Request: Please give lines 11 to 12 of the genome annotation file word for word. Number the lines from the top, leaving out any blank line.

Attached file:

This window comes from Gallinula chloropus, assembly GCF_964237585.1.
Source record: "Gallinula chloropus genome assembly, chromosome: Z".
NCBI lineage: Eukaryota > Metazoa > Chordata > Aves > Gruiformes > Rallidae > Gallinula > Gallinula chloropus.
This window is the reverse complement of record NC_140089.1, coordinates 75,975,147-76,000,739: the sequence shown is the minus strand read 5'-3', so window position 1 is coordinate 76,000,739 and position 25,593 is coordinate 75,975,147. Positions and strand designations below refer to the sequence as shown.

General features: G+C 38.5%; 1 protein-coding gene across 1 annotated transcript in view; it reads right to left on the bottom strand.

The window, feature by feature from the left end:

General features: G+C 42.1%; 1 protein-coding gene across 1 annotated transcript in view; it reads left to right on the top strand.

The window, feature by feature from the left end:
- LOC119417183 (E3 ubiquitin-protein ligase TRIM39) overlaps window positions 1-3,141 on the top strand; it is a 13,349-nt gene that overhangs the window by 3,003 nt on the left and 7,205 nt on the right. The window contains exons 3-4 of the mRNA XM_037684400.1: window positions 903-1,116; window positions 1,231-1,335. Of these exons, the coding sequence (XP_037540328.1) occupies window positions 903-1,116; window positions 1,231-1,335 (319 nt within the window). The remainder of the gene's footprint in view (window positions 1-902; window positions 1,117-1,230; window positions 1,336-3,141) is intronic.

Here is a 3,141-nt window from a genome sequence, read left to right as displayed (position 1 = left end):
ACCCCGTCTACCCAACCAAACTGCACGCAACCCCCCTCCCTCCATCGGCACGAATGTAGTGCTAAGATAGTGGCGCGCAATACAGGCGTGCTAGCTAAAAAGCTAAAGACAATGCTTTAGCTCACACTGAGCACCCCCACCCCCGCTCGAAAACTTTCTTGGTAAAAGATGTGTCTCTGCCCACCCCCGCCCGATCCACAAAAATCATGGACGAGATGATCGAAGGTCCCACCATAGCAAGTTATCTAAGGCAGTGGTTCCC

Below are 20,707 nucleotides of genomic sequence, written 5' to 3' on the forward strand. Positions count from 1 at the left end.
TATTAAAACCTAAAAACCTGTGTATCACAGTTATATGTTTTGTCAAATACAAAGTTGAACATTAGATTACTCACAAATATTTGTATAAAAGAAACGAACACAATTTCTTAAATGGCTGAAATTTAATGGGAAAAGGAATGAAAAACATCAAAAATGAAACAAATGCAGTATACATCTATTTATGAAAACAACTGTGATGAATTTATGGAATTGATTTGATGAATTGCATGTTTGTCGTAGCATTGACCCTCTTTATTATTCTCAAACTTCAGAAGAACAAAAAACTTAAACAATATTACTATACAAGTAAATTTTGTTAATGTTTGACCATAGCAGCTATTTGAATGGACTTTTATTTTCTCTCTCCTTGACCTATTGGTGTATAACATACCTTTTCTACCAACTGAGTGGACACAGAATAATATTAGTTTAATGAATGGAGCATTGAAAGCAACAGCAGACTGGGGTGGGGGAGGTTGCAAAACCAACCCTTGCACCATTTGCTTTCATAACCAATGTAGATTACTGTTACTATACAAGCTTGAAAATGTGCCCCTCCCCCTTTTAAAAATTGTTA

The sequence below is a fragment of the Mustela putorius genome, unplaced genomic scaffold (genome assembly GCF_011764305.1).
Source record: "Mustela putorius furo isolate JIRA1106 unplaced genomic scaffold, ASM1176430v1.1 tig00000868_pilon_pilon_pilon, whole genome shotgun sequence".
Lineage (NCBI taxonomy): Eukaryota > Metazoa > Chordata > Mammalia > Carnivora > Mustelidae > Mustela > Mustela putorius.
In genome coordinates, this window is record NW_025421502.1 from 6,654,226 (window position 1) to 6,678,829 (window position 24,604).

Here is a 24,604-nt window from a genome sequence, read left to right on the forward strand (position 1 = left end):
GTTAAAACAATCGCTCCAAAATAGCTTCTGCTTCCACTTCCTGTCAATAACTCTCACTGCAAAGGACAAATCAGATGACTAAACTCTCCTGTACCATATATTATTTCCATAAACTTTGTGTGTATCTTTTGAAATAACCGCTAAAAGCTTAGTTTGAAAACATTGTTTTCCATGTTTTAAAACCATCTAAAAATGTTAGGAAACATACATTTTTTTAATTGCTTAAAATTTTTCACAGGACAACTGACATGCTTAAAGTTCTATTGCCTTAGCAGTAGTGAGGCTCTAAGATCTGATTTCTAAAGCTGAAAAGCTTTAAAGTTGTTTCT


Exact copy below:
ACCCCGTCTACCCAACCAAACTGCACGCAACCCCCCTCCCTCCATCGGCACGAATGTAGTGCTAAGATAGTGGCGCGCAATACAGGCGTGCTAGCTAAAAAGCTAAAGACAATGCTTTAGCTCACACTGAGCACCCCCACCCCCGCTCGAAAACTTTCTTGGTAAAAGATGTGTCTCTGCCCACCCCCGCCCGATCCACAAAAATCATGGACGAGATGATCGAAGGTCCCACCATAGCAAGTTATCTAAGGCAGTGGTTCCC

Below are 20,707 nucleotides of genomic sequence, written 5' to 3' on the forward strand. Positions count from 1 at the left end.